They say ignorance is bliss, but what happens when being tone deaf gets you into trouble? From designer face masks to paid utility bills, privilege is taking on new forms as class differences find themselves glaring in the spotlight during this global pandemic.
Adapting our connections and how we attain them to function without touch has given greater importance to digital spaces and the conversations we have there. It goes without saying that some of the conversations we are having serve as important reflections of the real-life problems simmering amongst us. One of the most blatant controversies to occur has centered on the commentary of wealthy individuals, criticized for their lack of empathy towards B40. Since this has not been a one-time event, let us break down such controversy into the steps in which it unfolds.
- Wealthy public figure makes comment highlighting concerns of their own class (reads as potential struggle from anticipated outcomes of new policy)
- Public backlash as original commentary is shown to be dismissive of the reality and severity of B40 struggle, as well as their contributions to economy
- Denial of lack of empathy on public figure’s part and pushing forward of their charitable initiatives by figure or supporters as evidence of empathy and innocence
Public opinion may be varied on how to react to this kind of commentary, but the bigger question is, are comments like this indicative of more sinister beliefs? Can we go so far as to say that this is an example of class prejudice, or is it more likely an issue of class consciousness, namely, lack thereof? I propose that the original commentators’ ignorance of the potential for their statements to result in prejudice or harm, may be appropriately referred to as ‘class insensitivity’. While this may have been the way that class insensitivity comes forward into the spotlight, this does not mean that such class insensitivity, or concerns of it, are newly founded.
For the flower to bloom, not only must it have grown a sturdy stem, but it should also have established its roots long before.
Class insensitivity can arise from something as simple as, never coming across people who live differently than you, with less means, with less opportunities. Yet, its implications are not as innocent. Maintaining ignorance of the living conditions, and essential national and international contributions, of a people who you are connected to in your society, allows for the disfiguration of reality.
What’s Missing in The Conversation?
In Malaysia, the social phenomenon of class disregard is especially troubling because it is built into national figures, policy making, and perspectives. At nearly zero percent, the absolute poverty rate of the country contributes to misinformed conceptualizations of what poverty in Malaysia looks like.
The purpose behind national data collection and analysis should be to enhance understanding of the economic ecosystem, and confront the truth of people’s conditions and needs, especially in the areas we may take for granted or are more likely to persist in invisibility. The only way to grow a sustainable and efficient system, and create policies that get the job done, is to know what the job is in the first place. Recently, a new measure of poverty known as the “Multidimensional Poverty Index” intends to assess vulnerability and dispossession more accurately; yet it is based on existing statistics and models. Instead, the continuation of misrepresented statistics relating to poverty work to reduce absolute poverty to a myth, and uplift middle to upper class models of living as the standard, and only way to contribute to the economy. It is no wonder then that much of the focus of relief policies in the time of MCO has been on formal businesses, though the informal economy and those that depend on it, will be the hardest hit.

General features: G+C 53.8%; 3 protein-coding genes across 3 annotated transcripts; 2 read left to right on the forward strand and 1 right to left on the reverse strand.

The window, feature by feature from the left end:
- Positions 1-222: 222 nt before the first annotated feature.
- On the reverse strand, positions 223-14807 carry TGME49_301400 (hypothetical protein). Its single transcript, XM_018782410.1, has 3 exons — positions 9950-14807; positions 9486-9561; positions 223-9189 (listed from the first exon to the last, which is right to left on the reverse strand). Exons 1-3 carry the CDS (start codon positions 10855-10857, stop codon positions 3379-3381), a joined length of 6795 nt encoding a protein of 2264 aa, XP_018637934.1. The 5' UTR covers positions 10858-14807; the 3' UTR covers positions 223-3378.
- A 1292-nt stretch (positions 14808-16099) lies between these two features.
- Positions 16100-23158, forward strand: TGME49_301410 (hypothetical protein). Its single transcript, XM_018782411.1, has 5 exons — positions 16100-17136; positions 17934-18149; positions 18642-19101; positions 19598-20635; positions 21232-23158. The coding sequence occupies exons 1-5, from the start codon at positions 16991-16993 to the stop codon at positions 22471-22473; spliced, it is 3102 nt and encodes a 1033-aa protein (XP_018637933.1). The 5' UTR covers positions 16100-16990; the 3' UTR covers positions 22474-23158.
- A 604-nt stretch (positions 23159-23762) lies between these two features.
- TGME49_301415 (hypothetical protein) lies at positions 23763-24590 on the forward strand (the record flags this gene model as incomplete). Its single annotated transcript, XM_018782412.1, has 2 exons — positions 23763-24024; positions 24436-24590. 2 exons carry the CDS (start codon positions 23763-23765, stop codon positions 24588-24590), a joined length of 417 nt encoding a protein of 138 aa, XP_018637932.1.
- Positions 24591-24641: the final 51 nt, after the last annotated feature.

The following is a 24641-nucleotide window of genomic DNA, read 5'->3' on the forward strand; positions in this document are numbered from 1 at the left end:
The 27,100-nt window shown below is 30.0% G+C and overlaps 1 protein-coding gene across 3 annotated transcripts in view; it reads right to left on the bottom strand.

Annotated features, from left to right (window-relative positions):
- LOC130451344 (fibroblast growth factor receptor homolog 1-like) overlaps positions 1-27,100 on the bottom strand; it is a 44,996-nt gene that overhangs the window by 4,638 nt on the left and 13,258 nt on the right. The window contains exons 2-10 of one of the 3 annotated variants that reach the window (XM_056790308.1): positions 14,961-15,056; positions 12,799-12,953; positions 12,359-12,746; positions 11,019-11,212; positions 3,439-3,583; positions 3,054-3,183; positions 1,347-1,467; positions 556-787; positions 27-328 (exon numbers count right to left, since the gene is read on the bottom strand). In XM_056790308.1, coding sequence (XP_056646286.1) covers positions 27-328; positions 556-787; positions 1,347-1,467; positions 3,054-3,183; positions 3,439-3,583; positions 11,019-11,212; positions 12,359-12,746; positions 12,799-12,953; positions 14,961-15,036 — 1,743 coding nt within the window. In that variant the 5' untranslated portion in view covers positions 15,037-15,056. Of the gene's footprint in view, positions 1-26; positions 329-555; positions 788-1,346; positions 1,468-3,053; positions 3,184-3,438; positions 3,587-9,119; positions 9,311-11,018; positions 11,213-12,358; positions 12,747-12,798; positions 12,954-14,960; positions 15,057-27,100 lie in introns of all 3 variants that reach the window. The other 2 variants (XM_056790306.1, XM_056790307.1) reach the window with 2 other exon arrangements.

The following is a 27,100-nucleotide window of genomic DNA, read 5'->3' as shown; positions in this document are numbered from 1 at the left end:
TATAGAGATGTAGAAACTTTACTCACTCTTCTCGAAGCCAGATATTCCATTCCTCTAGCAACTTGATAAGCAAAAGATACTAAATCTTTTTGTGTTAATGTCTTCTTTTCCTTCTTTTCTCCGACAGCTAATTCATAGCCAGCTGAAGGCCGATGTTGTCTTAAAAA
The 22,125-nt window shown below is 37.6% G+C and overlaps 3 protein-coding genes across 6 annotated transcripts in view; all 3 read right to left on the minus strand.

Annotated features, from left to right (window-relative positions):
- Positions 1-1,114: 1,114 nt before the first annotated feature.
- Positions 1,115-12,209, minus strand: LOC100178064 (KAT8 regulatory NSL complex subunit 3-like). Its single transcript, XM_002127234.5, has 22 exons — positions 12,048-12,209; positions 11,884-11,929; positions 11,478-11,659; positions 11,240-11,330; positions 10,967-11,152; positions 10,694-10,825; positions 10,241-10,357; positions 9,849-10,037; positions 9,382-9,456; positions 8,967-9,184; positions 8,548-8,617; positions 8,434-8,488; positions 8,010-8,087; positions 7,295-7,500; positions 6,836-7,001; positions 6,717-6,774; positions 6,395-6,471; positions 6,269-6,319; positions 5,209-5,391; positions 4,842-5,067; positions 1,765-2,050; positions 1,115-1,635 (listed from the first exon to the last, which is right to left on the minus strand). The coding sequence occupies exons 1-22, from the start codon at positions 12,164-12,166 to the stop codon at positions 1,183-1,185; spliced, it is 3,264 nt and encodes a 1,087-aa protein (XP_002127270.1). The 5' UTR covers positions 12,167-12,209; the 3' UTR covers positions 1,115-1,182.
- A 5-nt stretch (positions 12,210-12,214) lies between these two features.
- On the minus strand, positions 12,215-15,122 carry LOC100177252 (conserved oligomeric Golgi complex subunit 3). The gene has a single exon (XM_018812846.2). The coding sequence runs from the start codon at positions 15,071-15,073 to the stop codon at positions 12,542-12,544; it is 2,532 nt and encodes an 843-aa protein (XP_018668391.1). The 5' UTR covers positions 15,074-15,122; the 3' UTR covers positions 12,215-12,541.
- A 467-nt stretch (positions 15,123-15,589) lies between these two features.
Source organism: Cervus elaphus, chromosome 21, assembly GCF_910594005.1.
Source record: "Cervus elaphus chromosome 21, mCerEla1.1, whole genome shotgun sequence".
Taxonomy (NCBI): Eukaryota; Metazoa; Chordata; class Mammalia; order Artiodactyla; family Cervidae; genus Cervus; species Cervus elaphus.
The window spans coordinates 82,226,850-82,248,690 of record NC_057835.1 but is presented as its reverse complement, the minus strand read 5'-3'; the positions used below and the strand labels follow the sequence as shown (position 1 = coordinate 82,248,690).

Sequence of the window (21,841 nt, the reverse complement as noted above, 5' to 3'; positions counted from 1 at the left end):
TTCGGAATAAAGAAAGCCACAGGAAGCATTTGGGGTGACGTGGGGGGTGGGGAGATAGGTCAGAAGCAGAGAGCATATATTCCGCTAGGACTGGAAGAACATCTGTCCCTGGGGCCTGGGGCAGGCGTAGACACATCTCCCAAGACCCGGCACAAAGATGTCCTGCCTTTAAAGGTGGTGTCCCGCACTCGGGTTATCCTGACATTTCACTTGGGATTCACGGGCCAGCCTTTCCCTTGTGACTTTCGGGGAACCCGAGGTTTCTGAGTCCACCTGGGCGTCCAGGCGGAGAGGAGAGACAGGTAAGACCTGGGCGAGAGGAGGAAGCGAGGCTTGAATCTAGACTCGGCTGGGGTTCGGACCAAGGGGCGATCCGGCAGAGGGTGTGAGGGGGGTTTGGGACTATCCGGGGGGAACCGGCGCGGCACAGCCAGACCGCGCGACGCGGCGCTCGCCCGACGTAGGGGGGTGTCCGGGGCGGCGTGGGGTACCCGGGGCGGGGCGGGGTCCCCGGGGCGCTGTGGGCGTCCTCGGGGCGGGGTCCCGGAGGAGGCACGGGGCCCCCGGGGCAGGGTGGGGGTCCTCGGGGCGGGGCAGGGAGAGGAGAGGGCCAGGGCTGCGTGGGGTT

Crises show us exactly how our systems work, who they benefit, and who is left behind. It is a fact being discovered world-wide, and Malaysia is no exception. In addressing the economic concerns that are a result of the global pandemic, terms such as “new poor” or “differently poor” are being proposed to capture the contemporary scene, but there is nothing new or different about poverty today. What we are recognizing now is the vulnerability that has always been a threat to people’s lives, the result of decisions made and affirmed year after year. Now, more than ever, we need to consider initiating the change that has always been needed. It’s time to address the dangerous overcrowding of public buses, it’s time to look at employment data collection solutions such as ‘time-use surveys’, it’s time to make change effective.
As the digital space becomes the home of national discussion and development, the digital divide will dictate who gets to participate in the conversation. With social distancing guiding our connections, if we could not get the picture of poverty right before, how will we do so in the future when accessibility to technology and the internet remains a luxury not yet accessible to all?
An innocent lack of awareness of class differences has the potential to turn into deadlier disregard. We must be willing to confront our own ignorance, and that which we help to perpetuate. This is an issue of awareness in all aspects of life, and all sectors of society. Our perceptions lay the groundwork for the action we call for. It is true that we may all be facing the same virus together, but in no way are we able to face it equally. The line between what is in our hands and what is not may seem to yo-yo day by day, but rather than play the blame game, recognizing the differences in each of our obstacles is a constructive way of moving forward towards sustainable solutions.
Sarah Lashuel was an intern at IMAN Research.